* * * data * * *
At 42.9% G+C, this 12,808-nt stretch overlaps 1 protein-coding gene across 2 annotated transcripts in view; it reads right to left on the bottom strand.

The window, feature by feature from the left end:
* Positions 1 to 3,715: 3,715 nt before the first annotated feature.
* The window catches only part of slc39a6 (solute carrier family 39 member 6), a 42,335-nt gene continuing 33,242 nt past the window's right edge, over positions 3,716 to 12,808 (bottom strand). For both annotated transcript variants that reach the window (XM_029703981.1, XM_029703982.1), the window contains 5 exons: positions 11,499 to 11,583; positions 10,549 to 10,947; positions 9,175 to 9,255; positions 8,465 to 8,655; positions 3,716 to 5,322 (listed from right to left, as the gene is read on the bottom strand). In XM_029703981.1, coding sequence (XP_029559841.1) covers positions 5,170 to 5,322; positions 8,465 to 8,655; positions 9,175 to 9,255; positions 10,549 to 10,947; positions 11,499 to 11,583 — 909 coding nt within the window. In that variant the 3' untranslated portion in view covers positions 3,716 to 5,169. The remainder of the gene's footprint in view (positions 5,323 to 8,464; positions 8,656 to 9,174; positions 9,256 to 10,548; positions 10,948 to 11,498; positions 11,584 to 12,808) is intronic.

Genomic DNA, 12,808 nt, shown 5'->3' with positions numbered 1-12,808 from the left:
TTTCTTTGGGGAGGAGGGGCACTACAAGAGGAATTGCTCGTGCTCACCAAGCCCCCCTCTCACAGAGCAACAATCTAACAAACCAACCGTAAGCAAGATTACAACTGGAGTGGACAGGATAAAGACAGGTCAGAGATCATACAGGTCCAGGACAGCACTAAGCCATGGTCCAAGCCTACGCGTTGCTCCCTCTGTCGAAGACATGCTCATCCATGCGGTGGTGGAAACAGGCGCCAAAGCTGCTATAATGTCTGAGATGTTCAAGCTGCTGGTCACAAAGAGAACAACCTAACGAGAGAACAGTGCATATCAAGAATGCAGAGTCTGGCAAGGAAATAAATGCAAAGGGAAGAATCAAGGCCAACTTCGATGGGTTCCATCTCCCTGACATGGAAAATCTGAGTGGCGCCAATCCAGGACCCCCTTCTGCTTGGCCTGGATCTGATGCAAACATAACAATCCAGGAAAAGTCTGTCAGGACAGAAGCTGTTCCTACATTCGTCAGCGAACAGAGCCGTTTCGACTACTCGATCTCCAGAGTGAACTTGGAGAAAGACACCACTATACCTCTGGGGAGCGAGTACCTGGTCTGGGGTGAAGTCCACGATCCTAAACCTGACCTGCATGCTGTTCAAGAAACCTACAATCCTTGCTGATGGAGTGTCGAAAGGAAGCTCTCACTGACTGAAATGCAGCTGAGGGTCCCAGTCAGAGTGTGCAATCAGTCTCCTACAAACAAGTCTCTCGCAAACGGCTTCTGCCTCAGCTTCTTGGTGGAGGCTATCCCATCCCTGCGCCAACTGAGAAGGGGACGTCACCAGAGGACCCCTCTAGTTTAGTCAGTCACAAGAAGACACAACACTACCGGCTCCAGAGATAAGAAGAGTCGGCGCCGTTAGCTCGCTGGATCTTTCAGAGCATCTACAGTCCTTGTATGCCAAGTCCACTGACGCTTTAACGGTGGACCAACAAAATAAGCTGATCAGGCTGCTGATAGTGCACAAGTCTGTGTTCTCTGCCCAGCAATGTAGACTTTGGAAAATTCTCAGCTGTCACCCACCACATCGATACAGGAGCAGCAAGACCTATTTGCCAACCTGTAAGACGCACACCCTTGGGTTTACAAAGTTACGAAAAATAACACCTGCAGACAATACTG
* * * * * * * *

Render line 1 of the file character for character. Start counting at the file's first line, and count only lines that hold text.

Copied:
At 42.9% G+C, this 12,808-nt stretch overlaps 1 protein-coding gene across 2 annotated transcripts in view; it reads right to left on the bottom strand.